Knowing as I do, the private worth and public virtues of distinguished citizens to whom declarations inconsistent with an attachment to the Union have been ascribed, I cannot but hope that, if accurately reported, they were the effect of momentary excitement, not deliberate design; and that such men can never have formed the project of pursuing a course of redress through any other than constitutional means; but if I am mistaken in this charitable hope, then in the language of the father of our country, I would conjure them to estimate properly "the immense value of your national Union to your collective and individual happiness"; to cherish "a cordial, habitual, and immovable attachment to it; accustoming yourselves to think and speak of it as of the palladium of your political safety and prosperity, watching for its preservation with jealous anxiety; discountenancing whatever may suggest, even a suspicion, that it can, in any event, be abandoned; and indignantly frowning upon the first dawning of every attempt to alienate any portion of our country from the rest, or to enfeeble the sacred ties which now link together the various parts."

Your patriotic endeavors, gentlemen, to lessen the violence of party dissension cannot be forwarded more effectually than by inculcating a reliance on the justice of our National Councils, and pointing to the fast approaching extinction of the public debt, as an event which must necessarily produce modifications in the revenue system, by which all interests, under a spirit of mutual accommodation and concession, will be probably protected.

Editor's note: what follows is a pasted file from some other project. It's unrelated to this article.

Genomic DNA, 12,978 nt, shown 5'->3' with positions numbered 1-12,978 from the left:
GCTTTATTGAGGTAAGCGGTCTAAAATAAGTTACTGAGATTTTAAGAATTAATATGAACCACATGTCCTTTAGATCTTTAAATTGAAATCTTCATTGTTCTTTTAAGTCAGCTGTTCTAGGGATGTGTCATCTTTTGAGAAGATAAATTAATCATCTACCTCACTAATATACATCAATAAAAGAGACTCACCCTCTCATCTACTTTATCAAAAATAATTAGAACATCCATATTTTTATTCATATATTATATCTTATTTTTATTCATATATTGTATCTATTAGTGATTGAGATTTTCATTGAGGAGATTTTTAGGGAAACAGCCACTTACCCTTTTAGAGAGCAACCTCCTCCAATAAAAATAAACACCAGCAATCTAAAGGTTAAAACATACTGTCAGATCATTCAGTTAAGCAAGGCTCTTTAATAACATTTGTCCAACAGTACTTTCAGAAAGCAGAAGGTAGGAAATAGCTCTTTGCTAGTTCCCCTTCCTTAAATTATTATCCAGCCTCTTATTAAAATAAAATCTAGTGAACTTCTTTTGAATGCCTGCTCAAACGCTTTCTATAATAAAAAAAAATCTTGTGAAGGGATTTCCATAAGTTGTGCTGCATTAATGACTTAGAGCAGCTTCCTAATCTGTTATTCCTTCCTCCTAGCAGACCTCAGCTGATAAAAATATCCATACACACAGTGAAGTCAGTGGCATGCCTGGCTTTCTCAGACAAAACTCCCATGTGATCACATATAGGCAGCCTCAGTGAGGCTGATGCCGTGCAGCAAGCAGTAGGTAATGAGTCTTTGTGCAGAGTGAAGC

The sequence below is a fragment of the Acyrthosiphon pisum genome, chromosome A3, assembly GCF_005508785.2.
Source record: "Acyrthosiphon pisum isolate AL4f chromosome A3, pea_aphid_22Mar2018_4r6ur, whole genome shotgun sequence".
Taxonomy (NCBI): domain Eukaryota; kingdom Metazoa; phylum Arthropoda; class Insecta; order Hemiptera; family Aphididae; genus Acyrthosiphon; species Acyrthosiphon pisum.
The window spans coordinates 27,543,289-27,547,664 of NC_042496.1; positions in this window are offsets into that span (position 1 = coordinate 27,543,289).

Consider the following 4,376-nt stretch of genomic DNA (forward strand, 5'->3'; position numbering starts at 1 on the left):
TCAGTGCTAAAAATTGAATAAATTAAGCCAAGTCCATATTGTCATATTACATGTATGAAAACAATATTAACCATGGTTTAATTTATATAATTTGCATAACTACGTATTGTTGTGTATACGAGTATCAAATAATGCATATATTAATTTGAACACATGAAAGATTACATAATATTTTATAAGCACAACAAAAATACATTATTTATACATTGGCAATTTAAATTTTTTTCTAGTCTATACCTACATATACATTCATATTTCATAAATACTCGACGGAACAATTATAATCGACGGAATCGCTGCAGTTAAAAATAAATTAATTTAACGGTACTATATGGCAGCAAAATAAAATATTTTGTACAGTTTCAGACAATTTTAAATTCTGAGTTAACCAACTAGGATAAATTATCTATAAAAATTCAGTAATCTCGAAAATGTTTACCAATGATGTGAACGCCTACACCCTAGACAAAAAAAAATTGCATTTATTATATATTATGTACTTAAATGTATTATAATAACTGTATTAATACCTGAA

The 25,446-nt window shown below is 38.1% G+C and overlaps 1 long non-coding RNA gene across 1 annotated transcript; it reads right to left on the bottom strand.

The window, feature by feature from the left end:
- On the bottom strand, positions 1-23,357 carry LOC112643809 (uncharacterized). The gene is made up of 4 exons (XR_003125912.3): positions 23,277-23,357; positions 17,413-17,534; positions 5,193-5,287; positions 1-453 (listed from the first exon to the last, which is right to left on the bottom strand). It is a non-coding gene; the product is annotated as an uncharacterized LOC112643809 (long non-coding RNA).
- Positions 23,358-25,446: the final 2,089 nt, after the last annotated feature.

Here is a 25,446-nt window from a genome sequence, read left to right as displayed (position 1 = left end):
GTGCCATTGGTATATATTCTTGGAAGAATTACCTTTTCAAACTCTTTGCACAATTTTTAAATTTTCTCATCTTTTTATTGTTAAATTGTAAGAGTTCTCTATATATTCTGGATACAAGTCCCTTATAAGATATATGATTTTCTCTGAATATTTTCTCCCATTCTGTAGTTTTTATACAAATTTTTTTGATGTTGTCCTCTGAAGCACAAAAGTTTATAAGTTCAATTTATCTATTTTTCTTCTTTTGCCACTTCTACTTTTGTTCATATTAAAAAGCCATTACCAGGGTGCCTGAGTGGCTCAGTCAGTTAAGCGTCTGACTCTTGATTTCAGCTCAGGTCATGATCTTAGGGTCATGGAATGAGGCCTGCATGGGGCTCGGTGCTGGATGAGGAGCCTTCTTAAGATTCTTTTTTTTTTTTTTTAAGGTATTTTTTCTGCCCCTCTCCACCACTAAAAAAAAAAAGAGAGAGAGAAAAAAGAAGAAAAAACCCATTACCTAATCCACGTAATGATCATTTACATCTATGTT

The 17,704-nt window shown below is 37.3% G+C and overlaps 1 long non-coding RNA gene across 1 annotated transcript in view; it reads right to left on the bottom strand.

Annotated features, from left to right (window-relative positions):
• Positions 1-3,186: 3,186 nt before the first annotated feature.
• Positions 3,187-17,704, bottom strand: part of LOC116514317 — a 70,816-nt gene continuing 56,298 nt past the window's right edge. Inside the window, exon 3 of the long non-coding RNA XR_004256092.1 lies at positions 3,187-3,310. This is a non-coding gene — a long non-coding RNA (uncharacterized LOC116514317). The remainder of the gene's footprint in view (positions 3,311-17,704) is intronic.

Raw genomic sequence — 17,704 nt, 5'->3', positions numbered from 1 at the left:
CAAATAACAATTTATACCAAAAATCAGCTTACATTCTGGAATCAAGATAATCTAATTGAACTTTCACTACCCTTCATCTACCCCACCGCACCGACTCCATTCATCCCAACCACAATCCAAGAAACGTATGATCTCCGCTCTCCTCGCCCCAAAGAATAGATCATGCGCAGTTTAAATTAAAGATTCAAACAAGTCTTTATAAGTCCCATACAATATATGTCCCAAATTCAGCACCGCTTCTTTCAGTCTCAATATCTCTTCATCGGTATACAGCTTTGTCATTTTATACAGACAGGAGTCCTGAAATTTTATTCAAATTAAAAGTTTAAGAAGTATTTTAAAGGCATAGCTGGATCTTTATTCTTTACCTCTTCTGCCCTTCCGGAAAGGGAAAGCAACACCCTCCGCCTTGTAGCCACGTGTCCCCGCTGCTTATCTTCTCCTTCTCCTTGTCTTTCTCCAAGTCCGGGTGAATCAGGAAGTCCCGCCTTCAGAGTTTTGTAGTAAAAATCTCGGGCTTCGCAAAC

The grave subjects introduced in your letter of invitation have drawn from me the frank exposition of opinions which I have neither interest nor inclination to conceal.

Grateful for the kindness you have personally expressed, I renew my expressions of regret that it is not in my power to accept your kind invitation, and have the honor to be, with great respect, your obedient and humble servant,



TO JOHN STONEY and others, Committee of Arrangements.


Dr. William Read, the first vice-president, gave the following: "The Hon. Thomas R. Mitchell: The uniform and consistent advocate both of State Rights and of the integrity of the Union.”

To which Mr. Mitchell made the following reply, during which he was frequently interrupted by highly approving acclamation.

Mr. President and Gentlemen,-I know not how to thank you for the kind sentiment which you have just expressed. The approbation of so large a portion of my fellow-citizens of Charleston, the great capital of the South and of our beloved South Carolina, is a boon given by your kindness, not due to my merit.

When I look around me and consider those who compose this meeting and its objects, I am overwhelmed with sadness and with joy—with sadness at the occasion of the meeting, the distractions of our once united and harmonious State; with joy at beholding such an assemblage of intelligence, of virtue, of firmness, and of patriotism. We have truly met under the most interesting circumstances: not only to celebrate the most sublime and momentous event of our history, the Declaration of Independence, but to declare before God and our country, that we and ours will maintain, to the utmost of our power, the Union of the States, the Constitutions of the United States and that of our own beloved State, in their perfect integrity. These are the objects of our meeting; these form the bond of our Union. Differing, as many of us do, on important points of policy and constitutional construction, the magnitude of these objects is paramount to them all-suppresses every discordant sentiment, and unites us as a band of brothers by ties stronger than those of blood.